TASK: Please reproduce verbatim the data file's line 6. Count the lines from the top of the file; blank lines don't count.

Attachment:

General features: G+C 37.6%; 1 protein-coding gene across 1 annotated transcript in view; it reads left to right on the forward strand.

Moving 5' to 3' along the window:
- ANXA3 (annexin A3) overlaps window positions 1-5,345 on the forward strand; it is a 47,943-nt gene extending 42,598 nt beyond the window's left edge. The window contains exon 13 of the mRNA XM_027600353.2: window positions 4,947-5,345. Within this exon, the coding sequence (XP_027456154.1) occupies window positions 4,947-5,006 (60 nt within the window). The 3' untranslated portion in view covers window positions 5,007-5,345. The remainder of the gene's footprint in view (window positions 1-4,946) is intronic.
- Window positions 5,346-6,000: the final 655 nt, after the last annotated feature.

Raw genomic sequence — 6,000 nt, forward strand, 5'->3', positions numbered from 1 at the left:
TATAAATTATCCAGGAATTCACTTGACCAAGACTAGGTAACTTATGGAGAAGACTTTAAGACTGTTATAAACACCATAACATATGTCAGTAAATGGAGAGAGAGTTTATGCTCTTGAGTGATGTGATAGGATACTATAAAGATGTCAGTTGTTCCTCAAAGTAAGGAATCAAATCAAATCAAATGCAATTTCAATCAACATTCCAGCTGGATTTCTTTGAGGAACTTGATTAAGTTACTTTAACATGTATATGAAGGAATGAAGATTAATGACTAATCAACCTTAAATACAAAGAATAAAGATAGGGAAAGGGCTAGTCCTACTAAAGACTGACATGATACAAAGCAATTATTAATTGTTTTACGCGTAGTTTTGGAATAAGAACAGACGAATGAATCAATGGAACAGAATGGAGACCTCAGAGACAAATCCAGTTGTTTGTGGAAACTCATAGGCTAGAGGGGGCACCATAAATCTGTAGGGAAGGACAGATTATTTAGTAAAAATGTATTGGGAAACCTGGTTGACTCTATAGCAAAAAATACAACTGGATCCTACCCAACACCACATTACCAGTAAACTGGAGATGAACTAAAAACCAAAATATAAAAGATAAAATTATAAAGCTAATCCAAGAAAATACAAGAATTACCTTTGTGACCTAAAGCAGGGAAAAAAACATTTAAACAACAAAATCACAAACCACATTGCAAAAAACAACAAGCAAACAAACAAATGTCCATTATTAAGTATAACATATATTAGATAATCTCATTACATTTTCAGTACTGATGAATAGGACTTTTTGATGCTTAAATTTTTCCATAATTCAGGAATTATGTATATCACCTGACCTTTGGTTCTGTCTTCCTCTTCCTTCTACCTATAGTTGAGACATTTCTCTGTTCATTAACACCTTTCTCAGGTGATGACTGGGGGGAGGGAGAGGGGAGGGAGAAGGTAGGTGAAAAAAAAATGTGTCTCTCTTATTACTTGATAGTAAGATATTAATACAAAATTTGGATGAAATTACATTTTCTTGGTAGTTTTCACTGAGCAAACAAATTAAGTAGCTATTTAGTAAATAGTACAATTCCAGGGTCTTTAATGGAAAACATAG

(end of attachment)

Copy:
TATAAATTATCCAGGAATTCACTTGACCAAGACTAGGTAACTTATGGAGAAGACTTTAAGACTGTTATAAACACCATAACATATGTCAGTAAATGGAGAGAGAGTTTATGCTCTTGAGTGATGTGATAGGATACTATAAAGATGTCAGTTGTTCCTCAAAGTAAGGAATCAAATCAAATCAAATGCAATTTCAATCAACATTCCAGCTGGATTTCTTTGAGGAACTTGATTAAGTTACTTTAACATGTATATGAAGGAATGAAGATTAATGACTAATCAACCTTAAATACAAAGAATAAAGATAGGGAAAGGGCTAGTCCTACTAAAGACTGACATGATACAAAGCAATTATTAATTGTTTTACGCGTAGTTTTGGAATAAGAACAGACGAATGAATCAATGGAACAGAATGGAGACCTCAGAGACAAATCCAGTTGTTTGTGGAAACTCATAGGCTAGAGGGGGCACCATAAATCTGTAGGGAAGGACAGATTATTTAGTAAAAATGTATTGGGAAACCTGGTTGACTCTATAGCAAAAAATACAACTGGATCCTACCCAACACCACATTACCAGTAAACTGGAGATGAACTAAAAACCAAAATATAAAAGATAAAATTATAAAGCTAATCCAAGAAAATACAAGAATTACCTTTGTGACCTAAAGCAGGGAAAAAAACATTTAAACAACAAAATCACAAACCACATTGCAAAAAACAACAAGCAAACAAACAAATGTCCATTATTAAGTATAACATATATTAGATAATCTCATTACATTTTCAGTACTGATGAATAGGACTTTTTGATGCTTAAATTTTTCCATAATTCAGGAATTATGTATATCACCTGACCTTTGGTTCTGTCTTCCTCTTCCTTCTACCTATAGTTGAGACATTTCTCTGTTCATTAACACCTTTCTCAGGTGATGACTGGGGGGAGGGAGAGGGGAGGGAGAAGGTAGGTGAAAAAAAAATGTGTCTCTCTTATTACTTGATAGTAAGATATTAATACAAAATTTGGATGAAATTACATTTTCTTGGTAGTTTTCACTGAGCAAACAAATTAAGTAGCTATTTAGTAAATAGTACAATTCCAGGGTCTTTAATGGAAAACATAG